In the recent past, the concept of the “charity state” dominated, which was driven exclusively by the realization of social interests. But in the second half of the twentieth century, a new logo was playing a more important role—the thesis of shifting the political decisions towards the interests of the ruling elite (Stigler, 1971). In the same context one should consider that government paternalism is not always directed to the “pater care” of the people’s well-being according to the initial interpretation of this idea—even in the origin (Alson, 2006). In other words, the political line actualizes the interests approved only by the elite.

The democratization of collective decisions, and search for institutional mechanisms limiting power of the majority, are key tasks for modern political science and the theory of social choice.

Their assumptions merely become the normative social interests as a result of corresponding collective decisions. Whatever the mechanisms of creating the social interest—whether these are personal decisions of a group leader, or based on the collective’s votes, or a coalition decision—the interest is always determined in the form of pater assumption “as it should be”. For all this the decisions made depend on the level of the society’s development, its political system, the government rules and regulations. That is why the decisions suffer defects, namely—wrong public choice, bureaucratic tyranny, risk of losing social well-being (Melnik, 2015, p. 16; Gorodetsky, 2016, p. 430).

It is worthwhile stressing that a parliamentary party (in coalition), formulating the normative assumptions (within the political line), possessing the necessary majority of votes, has the ability to vote practically for any decision in favor of the party interests (Polterovich, Popov, 2007; Hillman, 2009). And the point is not whether the parliament is representative and how its work is organized. The principal components are the procedure of making decisions and its basic constituents (Melnik, 2015, p. 18).

Related to this, one can formulate the fundamental contradiction of the modern political process. On the one hand, any democratic system is built on the majority’s domination, on the other hand—subordination to the majority would turn into “following the majority”*.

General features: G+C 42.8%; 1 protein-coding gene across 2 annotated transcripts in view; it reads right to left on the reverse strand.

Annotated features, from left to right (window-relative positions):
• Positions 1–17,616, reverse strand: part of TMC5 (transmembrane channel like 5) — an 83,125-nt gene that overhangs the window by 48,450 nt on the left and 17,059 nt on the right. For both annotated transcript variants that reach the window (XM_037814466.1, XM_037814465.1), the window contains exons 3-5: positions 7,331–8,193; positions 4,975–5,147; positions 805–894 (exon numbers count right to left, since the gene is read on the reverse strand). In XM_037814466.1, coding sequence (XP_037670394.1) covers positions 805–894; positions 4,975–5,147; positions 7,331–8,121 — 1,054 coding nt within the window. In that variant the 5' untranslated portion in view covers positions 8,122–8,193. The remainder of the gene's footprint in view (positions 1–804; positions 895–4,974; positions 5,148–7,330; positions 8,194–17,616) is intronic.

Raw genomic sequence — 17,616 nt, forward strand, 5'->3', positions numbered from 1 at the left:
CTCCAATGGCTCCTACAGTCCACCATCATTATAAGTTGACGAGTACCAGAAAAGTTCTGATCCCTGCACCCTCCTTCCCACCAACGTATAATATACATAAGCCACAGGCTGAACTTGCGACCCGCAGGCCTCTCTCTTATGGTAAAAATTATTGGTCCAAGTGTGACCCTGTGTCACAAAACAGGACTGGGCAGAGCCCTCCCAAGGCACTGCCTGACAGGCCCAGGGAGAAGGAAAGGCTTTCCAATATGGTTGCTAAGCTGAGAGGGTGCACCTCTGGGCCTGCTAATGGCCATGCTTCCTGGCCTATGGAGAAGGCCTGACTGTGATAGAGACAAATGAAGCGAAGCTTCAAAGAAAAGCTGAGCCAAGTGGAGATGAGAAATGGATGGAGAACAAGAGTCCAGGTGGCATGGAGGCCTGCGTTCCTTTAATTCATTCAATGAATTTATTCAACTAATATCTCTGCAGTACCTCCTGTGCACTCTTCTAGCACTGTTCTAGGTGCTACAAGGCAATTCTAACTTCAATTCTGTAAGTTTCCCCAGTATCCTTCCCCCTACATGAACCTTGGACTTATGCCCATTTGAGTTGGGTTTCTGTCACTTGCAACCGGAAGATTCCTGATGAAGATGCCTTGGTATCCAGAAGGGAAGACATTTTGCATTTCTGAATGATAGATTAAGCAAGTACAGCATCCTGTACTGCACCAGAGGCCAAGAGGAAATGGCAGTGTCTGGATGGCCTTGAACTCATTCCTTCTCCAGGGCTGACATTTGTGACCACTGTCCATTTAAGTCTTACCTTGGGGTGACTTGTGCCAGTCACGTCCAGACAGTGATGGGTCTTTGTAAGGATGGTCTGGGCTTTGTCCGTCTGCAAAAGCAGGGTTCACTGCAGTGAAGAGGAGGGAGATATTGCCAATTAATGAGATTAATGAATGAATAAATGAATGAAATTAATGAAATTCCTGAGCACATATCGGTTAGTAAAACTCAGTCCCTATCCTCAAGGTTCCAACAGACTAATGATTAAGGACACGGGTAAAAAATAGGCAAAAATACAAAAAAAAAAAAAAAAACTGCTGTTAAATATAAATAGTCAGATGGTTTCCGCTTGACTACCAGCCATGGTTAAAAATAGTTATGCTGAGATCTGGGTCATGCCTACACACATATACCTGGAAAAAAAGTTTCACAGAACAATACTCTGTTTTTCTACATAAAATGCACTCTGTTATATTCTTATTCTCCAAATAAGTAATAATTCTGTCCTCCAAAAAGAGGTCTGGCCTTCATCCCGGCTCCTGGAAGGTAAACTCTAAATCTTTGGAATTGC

“Many of those, who support democratic “institutions”,—wrote L. von Mises—”would ignore these ideas… The arguments they propose in support for freedom and democracy, are infected with the collectivist mistakes. Their doctrines are likely misinterpretations, than a support to genuine liberalism. In their opinion the majority is always right only because it is able to crash any opposition. The majority is a dictator power of the most member-intensive party. Such a liberalism—namely pseudo-liberalism—is an opposition to liberal doctrine.” (Mises, 2005, p. 144) The democratization of collective decisions, and search for institutional mechanisms limiting power of the majority, are key tasks for modern political science and the theory of social choice.

From the end of the twentieth century this theme became popular among researchers. Among them was J. J. Laffont; he stressed that “despite a domineering view of social interests—as a decisive goal in choosing the way for economic development,—intervention of the theory of interest groups, making a special accent on its influence on political decisions, is still expanding.” (Laffont, 2007, p. 23) Analyzing this tendency, he points to an ‘authentic adviser’ in the ruling party, who proposes a program of activities aimed at increasing his advantages in a particular economic and political situation. (Laffont, 2007, p. 22)

At the same time, it would be a mistake to think of the unique possible choice; it is always in the field of normative decisions where the target guidelines of the parliamentary majority are playing the main role. At the same time, society (according to Laffont) comes into a collision with political tyranny in determining pater assumptions that are fraught with false decisions.